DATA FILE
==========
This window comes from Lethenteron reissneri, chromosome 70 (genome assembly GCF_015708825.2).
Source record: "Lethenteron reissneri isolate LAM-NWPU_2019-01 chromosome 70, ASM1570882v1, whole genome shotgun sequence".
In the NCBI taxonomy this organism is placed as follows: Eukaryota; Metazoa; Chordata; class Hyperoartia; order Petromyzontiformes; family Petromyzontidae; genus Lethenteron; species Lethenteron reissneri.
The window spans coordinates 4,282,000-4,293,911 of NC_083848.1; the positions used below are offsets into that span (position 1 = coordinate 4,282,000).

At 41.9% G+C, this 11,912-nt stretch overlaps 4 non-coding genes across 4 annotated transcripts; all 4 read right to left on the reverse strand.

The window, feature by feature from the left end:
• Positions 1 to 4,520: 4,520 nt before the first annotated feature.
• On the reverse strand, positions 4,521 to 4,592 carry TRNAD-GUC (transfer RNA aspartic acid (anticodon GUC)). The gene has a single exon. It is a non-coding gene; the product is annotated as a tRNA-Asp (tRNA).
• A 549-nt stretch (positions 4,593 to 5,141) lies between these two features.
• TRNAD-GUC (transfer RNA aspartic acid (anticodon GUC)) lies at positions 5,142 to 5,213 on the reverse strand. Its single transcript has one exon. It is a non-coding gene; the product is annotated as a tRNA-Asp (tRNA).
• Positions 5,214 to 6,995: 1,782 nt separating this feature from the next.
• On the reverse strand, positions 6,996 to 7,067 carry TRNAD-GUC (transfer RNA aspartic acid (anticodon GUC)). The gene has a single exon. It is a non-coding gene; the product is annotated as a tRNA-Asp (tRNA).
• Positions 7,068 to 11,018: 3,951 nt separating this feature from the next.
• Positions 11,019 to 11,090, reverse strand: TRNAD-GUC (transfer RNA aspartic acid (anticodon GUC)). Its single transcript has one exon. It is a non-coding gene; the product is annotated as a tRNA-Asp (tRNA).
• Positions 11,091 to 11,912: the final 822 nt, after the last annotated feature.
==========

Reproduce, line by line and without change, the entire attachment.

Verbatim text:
This window comes from Lethenteron reissneri, chromosome 70 (genome assembly GCF_015708825.2).
Source record: "Lethenteron reissneri isolate LAM-NWPU_2019-01 chromosome 70, ASM1570882v1, whole genome shotgun sequence".
In the NCBI taxonomy this organism is placed as follows: Eukaryota; Metazoa; Chordata; class Hyperoartia; order Petromyzontiformes; family Petromyzontidae; genus Lethenteron; species Lethenteron reissneri.
The window spans coordinates 4,282,000-4,293,911 of NC_083848.1; the positions used below are offsets into that span (position 1 = coordinate 4,282,000).

At 41.9% G+C, this 11,912-nt stretch overlaps 4 non-coding genes across 4 annotated transcripts; all 4 read right to left on the reverse strand.

The window, feature by feature from the left end:
• Positions 1 to 4,520: 4,520 nt before the first annotated feature.
• On the reverse strand, positions 4,521 to 4,592 carry TRNAD-GUC (transfer RNA aspartic acid (anticodon GUC)). The gene has a single exon. It is a non-coding gene; the product is annotated as a tRNA-Asp (tRNA).
• A 549-nt stretch (positions 4,593 to 5,141) lies between these two features.
• TRNAD-GUC (transfer RNA aspartic acid (anticodon GUC)) lies at positions 5,142 to 5,213 on the reverse strand. Its single transcript has one exon. It is a non-coding gene; the product is annotated as a tRNA-Asp (tRNA).
• Positions 5,214 to 6,995: 1,782 nt separating this feature from the next.
• On the reverse strand, positions 6,996 to 7,067 carry TRNAD-GUC (transfer RNA aspartic acid (anticodon GUC)). The gene has a single exon. It is a non-coding gene; the product is annotated as a tRNA-Asp (tRNA).
• Positions 7,068 to 11,018: 3,951 nt separating this feature from the next.
• Positions 11,019 to 11,090, reverse strand: TRNAD-GUC (transfer RNA aspartic acid (anticodon GUC)). Its single transcript has one exon. It is a non-coding gene; the product is annotated as a tRNA-Asp (tRNA).
• Positions 11,091 to 11,912: the final 822 nt, after the last annotated feature.